Format

Send to

Choose Destination
J Glaucoma. 2009 Feb;18(2):157-60. doi: 10.1097/IJG.0b013e3181752c97.

A comparison of the intervisit intraocular pressure fluctuation after 180 and 360 degrees of selective laser trabeculoplasty (SLT) as a primary therapy in primary open angle glaucoma and ocular hypertension.

Author information

1
Massachusetts Eye and Ear Infirmary, Boston, MA, USA.

Abstract

OBJECTIVE:

To determine and compare the effect of 180 and 360 degrees of selective laser trabeculoplasty (SLT) treatment as a primary therapy on the intervisit intraocular pressure (IOP) fluctuation in patients followed up for a period of 2 years without any further medical or surgical intervention.

METHODS:

Retrospective chart review of patients with ocular hypertension and primary open angle glaucoma who received SLT as primary therapy without any subsequent medical or surgical intervention. IOP before SLT and postlaser IOP at all the visits during the follow-up period of months 6 to 24 was determined. The standard deviation (SD) of the mean IOP was used as a surrogate for IOP fluctuation.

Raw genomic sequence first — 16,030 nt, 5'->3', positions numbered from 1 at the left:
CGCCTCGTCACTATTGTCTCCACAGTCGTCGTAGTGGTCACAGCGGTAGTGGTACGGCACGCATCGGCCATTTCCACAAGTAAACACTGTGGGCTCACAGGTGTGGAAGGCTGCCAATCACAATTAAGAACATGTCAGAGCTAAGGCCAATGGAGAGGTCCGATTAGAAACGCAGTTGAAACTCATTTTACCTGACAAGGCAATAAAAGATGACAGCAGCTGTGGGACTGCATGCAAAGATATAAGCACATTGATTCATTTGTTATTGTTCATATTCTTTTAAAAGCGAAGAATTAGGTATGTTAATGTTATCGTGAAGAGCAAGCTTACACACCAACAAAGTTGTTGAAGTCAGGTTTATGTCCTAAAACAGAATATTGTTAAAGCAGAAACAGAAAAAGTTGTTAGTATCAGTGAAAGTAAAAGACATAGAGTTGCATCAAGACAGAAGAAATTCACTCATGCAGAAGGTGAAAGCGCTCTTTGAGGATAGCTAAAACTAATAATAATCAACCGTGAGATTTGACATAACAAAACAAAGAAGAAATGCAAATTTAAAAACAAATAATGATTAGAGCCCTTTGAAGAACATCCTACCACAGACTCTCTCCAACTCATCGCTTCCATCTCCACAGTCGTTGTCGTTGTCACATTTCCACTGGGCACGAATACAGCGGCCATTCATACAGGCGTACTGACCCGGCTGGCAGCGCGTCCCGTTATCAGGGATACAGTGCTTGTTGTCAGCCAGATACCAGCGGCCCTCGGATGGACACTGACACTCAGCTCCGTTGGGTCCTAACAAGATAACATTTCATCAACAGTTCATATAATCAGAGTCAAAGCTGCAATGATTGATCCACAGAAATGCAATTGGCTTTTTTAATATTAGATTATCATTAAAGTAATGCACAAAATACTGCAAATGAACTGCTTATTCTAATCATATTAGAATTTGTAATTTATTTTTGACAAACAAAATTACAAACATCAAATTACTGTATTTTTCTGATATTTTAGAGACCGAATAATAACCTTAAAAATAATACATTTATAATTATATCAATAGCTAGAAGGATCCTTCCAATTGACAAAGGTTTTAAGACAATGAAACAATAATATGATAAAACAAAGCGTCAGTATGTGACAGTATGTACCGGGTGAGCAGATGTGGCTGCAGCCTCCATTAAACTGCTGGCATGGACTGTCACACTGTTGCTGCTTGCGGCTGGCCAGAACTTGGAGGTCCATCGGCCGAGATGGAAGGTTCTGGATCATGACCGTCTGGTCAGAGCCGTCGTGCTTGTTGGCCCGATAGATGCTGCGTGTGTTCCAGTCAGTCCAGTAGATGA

RESULTS:

Forty-one eyes were treated by SLT, 19 eyes in the 180-degree group and 22 eyes in the 360-degree group. The mean reduction in IOP at 2 years was 28% in 180-degree group and 35% in 360-degree SLT group. After the SLT, the 360-degree SLT group had a lower IOP fluctuation compared with the 180-degree SLT group over the follow-up period of months 6 to 24. The percentage of eyes with intervisit IOP fluctuation (SD) <or=2 mm Hg during the same follow-up period was significantly greater in 360-degree SLT treatment group (86%) than in the 180-degree SLT treatment group (52%), P=0.03. The odds of achieving IOP fluctuation <or=2 mm Hg were 5.7 times greater with 360 degrees than with 180-degree SLT during the follow-up period of months 6 to 24.

CONCLUSIONS:

This study suggests that 360-degree SLT is more efficacious in achieving smaller IOP fluctuations than treatment with 180-degree SLT.

PMID:
19225355
DOI:
10.1097/IJG.0b013e3181752c97
[Indexed for MEDLINE]

Supplemental Content

Full text links

Icon for Wolters Kluwer
Loading ...
Support Center